How streets are named and numbered
Every property needs an accurate address. It is important that police, emergency services and the public can find and reference different properties.
How streets are named
City, borough and district councils allocate postal numbers to houses and buildings in their area. They also name new roads and streets.
The council involves the land developer in the street naming process. They invite suggestions and possible alternative names from the developer. These street names with postal numbers go before council for approval.
Adding a house name to a postal address
Councils don't allocate house names. If your home already has a number, the property owner can add a name to the address without contacting the council.
You can add the house name to an existing postal address, but you cannot remove the number from the address. As the property name is not officially part of the address, you must still display and use the house number in any correspondence.
When choosing a house name, don't use one similar or identical to any other in the same area.
When a house doesn't have a number
It isn't easy for councils or the emergency services to identify an address using a house name alone. A house number should be prominently displayed to identify the location of a property on a road.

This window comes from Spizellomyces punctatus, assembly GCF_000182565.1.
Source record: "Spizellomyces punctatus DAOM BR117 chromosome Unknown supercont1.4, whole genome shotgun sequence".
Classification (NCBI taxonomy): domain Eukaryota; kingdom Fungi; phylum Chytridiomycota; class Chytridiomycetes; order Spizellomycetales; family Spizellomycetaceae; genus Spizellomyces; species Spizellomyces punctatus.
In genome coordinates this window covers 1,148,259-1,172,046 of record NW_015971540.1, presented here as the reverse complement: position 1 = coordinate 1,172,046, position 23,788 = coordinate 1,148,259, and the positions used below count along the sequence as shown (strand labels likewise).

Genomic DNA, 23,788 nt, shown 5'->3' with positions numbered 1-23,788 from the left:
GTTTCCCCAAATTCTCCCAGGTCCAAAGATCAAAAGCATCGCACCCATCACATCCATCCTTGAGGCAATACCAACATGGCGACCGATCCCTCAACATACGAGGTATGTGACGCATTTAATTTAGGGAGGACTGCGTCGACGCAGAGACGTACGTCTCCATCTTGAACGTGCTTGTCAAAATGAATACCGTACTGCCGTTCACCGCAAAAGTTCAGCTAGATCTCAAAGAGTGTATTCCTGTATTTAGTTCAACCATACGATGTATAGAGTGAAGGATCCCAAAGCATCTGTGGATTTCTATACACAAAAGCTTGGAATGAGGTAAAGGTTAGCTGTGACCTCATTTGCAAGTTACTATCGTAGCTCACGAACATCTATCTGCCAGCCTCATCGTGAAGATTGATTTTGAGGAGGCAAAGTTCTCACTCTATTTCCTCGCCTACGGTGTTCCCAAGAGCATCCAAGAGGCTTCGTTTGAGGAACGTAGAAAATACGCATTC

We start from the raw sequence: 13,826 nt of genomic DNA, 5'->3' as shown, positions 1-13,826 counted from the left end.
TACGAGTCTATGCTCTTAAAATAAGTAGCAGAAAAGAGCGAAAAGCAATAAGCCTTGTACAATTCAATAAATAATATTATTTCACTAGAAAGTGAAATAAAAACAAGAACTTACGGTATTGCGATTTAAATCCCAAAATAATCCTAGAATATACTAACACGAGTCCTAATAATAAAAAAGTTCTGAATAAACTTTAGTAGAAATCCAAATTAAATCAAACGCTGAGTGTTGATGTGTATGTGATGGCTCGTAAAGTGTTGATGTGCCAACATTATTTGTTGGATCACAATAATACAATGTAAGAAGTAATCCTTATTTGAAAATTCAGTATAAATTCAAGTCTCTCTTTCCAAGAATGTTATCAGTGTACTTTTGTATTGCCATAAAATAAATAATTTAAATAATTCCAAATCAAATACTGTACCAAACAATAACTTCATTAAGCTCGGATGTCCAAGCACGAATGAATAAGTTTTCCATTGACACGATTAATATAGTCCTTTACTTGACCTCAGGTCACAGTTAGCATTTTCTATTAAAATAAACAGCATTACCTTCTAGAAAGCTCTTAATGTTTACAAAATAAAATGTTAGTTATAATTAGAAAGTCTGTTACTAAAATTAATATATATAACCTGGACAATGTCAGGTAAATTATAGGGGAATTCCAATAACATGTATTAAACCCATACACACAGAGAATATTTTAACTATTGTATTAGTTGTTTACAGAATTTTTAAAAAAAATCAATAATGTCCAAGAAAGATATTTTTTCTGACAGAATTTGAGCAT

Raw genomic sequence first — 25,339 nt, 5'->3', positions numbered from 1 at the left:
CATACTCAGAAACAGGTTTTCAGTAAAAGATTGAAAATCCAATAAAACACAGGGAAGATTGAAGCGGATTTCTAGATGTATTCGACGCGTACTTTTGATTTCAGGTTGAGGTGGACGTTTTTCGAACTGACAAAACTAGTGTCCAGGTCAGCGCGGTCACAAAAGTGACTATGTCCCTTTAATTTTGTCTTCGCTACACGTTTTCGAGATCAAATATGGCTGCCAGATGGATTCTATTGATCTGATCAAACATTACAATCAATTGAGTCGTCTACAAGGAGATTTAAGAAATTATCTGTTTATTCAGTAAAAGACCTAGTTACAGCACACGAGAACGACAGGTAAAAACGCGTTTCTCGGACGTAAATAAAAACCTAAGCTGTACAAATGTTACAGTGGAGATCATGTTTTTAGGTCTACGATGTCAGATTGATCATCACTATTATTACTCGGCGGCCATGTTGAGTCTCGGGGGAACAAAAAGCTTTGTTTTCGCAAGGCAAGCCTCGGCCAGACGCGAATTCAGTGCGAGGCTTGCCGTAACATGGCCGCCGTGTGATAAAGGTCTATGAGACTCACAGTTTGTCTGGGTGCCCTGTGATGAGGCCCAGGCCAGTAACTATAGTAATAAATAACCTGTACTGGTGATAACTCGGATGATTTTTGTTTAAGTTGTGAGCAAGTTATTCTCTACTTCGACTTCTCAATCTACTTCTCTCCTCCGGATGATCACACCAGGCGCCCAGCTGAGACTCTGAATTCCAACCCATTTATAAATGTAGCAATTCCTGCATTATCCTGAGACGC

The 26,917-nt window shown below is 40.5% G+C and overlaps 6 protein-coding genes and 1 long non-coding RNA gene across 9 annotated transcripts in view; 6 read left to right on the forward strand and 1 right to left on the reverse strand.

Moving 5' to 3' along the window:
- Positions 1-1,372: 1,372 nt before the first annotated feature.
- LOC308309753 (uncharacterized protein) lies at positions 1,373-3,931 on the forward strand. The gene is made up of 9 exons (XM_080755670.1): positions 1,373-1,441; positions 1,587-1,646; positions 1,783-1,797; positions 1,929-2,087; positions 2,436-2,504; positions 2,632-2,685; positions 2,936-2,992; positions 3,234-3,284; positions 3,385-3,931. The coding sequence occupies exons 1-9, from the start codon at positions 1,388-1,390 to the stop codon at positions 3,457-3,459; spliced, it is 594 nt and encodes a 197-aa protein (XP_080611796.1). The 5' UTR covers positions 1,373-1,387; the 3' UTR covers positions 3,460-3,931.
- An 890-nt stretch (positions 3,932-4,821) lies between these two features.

How a street is renamed or renumbered
Sometimes the council needs to to rename or renumber a street. They do this when:
- there is confusion over a street's name or numbering
- a group of residents are unhappy with their street name
- new properties are built in a street and other properties need to be renumbered to accommodate the new properties
- the number of named-only properties in a street is causing confusion for visitors and the emergency services
Reporting a problem with a street name sign
Councils are responsible for providing street name plates and fitting these in suitable positions.
If there is a problem or fault with a street name plate in your area, contact the council: